At 92, and still going strong, the artist and sculptor HAL HOLMAN OL OAM bears the national awards of two countries – Papua New Guinea and Australia. - along with his military regalia. During World War II he was an Australian commando in New Guinea. This chapter from his unpublished memoir, The Phoenix, tells of his first patrol through the PNG Highlands….
ON 8 January 1943, I was one of a group of 13 men who volunteered for a patrol in the Central Highlands of Papua New Guinea.
The Highlands was strategically vital to the New Guinea defences against the invading Japanese forces. It was a vast plateau at an average altitude of 2,000 meters above sea level.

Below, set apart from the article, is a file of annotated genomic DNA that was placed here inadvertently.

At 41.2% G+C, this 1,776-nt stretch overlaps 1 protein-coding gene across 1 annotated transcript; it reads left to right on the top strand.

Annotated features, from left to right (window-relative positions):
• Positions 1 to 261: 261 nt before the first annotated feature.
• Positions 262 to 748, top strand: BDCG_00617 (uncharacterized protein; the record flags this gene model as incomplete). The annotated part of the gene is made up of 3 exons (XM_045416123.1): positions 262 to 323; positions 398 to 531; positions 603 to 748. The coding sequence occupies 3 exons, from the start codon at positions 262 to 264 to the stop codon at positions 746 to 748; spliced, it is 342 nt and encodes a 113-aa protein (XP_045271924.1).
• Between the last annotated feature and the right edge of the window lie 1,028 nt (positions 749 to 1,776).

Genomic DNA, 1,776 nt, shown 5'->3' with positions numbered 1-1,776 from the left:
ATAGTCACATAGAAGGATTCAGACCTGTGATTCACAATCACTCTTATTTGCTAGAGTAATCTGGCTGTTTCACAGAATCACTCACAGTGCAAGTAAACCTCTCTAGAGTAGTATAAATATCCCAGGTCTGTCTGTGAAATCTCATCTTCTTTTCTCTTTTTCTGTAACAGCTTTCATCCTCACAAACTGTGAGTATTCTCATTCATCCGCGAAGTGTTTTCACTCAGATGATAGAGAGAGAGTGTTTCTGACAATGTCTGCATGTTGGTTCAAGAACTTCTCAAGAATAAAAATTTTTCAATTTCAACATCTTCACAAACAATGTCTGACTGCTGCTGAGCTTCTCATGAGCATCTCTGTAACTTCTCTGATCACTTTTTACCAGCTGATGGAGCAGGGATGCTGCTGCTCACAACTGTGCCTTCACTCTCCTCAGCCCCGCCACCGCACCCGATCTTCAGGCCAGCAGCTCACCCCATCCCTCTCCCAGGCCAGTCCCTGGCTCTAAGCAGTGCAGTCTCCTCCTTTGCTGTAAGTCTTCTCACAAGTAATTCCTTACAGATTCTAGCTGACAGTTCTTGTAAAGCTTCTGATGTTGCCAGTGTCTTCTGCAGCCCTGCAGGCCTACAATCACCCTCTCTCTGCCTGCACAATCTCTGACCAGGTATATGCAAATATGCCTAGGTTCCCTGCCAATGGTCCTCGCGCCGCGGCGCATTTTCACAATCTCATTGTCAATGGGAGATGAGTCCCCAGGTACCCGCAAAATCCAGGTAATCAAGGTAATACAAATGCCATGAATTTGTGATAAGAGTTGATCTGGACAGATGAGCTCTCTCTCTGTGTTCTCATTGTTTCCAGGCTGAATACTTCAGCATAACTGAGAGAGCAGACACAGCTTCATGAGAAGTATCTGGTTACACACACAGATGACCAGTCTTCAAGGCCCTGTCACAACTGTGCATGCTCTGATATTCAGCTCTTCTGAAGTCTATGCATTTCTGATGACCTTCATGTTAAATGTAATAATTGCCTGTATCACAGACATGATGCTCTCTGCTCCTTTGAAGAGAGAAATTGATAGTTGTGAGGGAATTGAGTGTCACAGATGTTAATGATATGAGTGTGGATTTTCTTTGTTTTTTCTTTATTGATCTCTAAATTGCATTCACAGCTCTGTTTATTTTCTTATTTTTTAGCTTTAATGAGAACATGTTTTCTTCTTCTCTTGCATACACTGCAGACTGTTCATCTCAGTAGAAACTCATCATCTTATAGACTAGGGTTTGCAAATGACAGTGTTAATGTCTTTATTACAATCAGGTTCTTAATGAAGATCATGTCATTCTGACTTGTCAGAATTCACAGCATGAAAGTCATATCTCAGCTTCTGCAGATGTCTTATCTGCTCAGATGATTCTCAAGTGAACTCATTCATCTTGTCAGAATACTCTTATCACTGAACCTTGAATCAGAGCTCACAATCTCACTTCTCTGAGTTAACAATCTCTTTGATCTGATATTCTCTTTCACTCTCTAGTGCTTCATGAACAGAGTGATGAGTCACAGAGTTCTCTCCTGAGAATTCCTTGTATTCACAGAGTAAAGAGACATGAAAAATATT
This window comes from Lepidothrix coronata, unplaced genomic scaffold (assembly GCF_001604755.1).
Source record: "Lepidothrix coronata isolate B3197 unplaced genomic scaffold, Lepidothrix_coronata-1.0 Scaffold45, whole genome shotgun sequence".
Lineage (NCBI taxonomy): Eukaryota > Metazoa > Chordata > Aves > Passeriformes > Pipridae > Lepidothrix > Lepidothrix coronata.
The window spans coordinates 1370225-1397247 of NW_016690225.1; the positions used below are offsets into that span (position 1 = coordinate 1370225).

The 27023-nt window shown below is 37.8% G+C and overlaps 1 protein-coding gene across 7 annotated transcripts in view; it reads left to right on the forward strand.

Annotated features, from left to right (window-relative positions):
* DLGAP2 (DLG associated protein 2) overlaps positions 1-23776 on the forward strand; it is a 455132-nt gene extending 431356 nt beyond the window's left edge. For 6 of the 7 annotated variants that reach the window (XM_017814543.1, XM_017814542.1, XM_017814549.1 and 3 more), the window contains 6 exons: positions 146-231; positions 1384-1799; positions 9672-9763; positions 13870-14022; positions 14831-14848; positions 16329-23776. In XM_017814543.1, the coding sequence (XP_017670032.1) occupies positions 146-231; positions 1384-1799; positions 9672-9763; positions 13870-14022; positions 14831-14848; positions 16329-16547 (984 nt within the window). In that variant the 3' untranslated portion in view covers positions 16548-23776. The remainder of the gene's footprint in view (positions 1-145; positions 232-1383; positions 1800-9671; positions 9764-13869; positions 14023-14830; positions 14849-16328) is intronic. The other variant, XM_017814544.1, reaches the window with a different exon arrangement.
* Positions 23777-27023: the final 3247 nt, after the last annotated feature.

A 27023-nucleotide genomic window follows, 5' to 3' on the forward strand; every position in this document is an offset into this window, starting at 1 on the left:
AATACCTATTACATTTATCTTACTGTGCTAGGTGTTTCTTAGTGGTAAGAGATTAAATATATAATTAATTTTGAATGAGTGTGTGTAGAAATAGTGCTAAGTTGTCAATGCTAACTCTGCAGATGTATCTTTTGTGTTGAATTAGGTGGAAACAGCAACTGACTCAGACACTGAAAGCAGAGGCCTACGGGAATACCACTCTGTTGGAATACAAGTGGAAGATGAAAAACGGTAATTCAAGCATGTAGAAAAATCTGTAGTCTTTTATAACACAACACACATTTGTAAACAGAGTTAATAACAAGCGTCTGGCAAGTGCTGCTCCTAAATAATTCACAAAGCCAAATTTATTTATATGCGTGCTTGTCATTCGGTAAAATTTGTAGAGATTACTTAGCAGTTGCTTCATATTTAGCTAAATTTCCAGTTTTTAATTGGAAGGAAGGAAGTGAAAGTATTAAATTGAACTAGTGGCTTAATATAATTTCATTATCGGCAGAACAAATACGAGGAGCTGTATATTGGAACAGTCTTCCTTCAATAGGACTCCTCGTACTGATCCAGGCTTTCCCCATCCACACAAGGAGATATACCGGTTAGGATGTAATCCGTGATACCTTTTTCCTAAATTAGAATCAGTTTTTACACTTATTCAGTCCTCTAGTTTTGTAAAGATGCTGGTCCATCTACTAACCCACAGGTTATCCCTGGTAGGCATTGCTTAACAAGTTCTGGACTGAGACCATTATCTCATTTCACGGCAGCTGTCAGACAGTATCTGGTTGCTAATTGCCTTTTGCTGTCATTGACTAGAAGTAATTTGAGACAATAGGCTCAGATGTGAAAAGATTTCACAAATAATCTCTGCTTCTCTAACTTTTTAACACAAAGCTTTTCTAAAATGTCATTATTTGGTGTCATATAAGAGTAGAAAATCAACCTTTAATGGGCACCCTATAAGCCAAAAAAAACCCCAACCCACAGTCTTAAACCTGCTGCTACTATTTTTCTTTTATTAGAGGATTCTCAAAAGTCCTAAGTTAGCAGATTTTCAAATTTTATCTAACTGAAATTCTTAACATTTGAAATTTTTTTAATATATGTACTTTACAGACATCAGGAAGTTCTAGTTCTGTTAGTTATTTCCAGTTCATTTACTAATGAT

We boarded three Lockheed Hudson aircraft at Ward's airfield (one of the several landing fields in the area) in Port Moresby and were flown to our starting point, a crude 1,200 meter landing strip at Bena Bena, constructed entirely by native labour who had been employed by the missionaries before the war.
The grass on the airstrip, we found out later, was kept mown by the Bena Bena tribe using only sharpened and bent lengths of flattened steel, a sarif, that looked like a machete, the blade tip of which was hooked at an angle similar to a golf club (not like a scythe). By slashing to and fro the grass was kept short.